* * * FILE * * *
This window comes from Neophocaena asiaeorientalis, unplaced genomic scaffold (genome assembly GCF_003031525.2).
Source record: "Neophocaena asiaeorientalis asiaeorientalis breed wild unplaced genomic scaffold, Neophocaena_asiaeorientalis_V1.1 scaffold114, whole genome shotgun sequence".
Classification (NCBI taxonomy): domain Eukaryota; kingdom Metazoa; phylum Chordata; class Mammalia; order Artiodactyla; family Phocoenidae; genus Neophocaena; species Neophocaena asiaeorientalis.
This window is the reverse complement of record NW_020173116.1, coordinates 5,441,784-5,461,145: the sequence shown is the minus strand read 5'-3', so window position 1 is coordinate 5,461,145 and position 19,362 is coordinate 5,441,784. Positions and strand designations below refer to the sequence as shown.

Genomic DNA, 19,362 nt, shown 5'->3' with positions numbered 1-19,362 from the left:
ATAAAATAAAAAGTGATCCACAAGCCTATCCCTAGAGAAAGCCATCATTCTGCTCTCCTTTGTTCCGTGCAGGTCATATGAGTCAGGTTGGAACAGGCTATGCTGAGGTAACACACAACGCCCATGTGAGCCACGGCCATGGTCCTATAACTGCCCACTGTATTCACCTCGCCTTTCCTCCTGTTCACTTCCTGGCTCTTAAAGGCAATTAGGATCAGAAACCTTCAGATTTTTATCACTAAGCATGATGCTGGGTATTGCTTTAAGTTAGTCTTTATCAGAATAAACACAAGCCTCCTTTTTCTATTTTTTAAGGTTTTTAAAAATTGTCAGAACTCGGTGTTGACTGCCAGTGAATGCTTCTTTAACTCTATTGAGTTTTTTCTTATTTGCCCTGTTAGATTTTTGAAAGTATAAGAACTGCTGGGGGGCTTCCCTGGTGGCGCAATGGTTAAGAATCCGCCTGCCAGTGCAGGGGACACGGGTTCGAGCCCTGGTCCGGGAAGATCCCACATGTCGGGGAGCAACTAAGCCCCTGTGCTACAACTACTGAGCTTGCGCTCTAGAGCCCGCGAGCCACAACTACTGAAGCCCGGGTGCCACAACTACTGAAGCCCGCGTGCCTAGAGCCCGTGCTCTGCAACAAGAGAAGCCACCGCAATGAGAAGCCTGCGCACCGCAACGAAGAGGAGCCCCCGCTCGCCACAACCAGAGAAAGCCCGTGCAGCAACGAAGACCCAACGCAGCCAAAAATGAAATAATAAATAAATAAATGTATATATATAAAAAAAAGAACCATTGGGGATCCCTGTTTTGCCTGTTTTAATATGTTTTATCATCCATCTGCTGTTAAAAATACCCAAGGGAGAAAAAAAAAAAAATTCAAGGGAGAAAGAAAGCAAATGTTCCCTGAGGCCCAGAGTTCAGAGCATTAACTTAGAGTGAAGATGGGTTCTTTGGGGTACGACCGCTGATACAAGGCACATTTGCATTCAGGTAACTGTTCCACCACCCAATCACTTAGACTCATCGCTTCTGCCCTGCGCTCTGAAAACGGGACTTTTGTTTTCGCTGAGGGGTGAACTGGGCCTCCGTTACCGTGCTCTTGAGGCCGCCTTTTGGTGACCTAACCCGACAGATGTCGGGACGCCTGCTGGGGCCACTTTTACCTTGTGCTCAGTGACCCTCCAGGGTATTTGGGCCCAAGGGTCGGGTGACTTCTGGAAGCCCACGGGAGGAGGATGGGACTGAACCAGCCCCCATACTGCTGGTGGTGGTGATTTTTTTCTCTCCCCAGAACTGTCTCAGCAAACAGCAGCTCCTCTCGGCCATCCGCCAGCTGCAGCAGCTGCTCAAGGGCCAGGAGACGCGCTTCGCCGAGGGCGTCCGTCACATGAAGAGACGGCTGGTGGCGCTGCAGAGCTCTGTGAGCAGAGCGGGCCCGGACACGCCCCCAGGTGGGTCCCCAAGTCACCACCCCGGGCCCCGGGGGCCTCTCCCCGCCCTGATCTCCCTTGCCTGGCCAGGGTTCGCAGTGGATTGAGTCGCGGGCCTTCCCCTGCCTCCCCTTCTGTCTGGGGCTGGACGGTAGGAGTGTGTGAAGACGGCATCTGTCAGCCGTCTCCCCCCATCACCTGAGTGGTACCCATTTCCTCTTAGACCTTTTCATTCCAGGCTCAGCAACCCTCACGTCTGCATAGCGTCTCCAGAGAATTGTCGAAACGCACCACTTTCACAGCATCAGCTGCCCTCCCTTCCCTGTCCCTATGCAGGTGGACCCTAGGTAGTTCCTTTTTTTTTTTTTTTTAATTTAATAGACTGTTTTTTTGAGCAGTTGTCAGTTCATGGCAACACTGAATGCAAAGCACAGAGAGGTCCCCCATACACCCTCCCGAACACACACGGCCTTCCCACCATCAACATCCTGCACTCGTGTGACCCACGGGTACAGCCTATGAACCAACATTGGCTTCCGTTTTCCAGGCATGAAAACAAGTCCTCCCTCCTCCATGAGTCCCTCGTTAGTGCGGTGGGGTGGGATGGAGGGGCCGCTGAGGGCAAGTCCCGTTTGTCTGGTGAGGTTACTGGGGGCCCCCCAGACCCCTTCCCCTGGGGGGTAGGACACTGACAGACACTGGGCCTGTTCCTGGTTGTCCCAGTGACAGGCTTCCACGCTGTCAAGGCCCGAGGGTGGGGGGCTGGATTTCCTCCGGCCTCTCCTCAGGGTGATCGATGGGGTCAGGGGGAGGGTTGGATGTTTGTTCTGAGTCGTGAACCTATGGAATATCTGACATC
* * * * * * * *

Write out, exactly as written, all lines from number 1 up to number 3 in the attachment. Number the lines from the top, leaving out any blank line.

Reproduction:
This window comes from Neophocaena asiaeorientalis, unplaced genomic scaffold (genome assembly GCF_003031525.2).
Source record: "Neophocaena asiaeorientalis asiaeorientalis breed wild unplaced genomic scaffold, Neophocaena_asiaeorientalis_V1.1 scaffold114, whole genome shotgun sequence".
Classification (NCBI taxonomy): domain Eukaryota; kingdom Metazoa; phylum Chordata; class Mammalia; order Artiodactyla; family Phocoenidae; genus Neophocaena; species Neophocaena asiaeorientalis.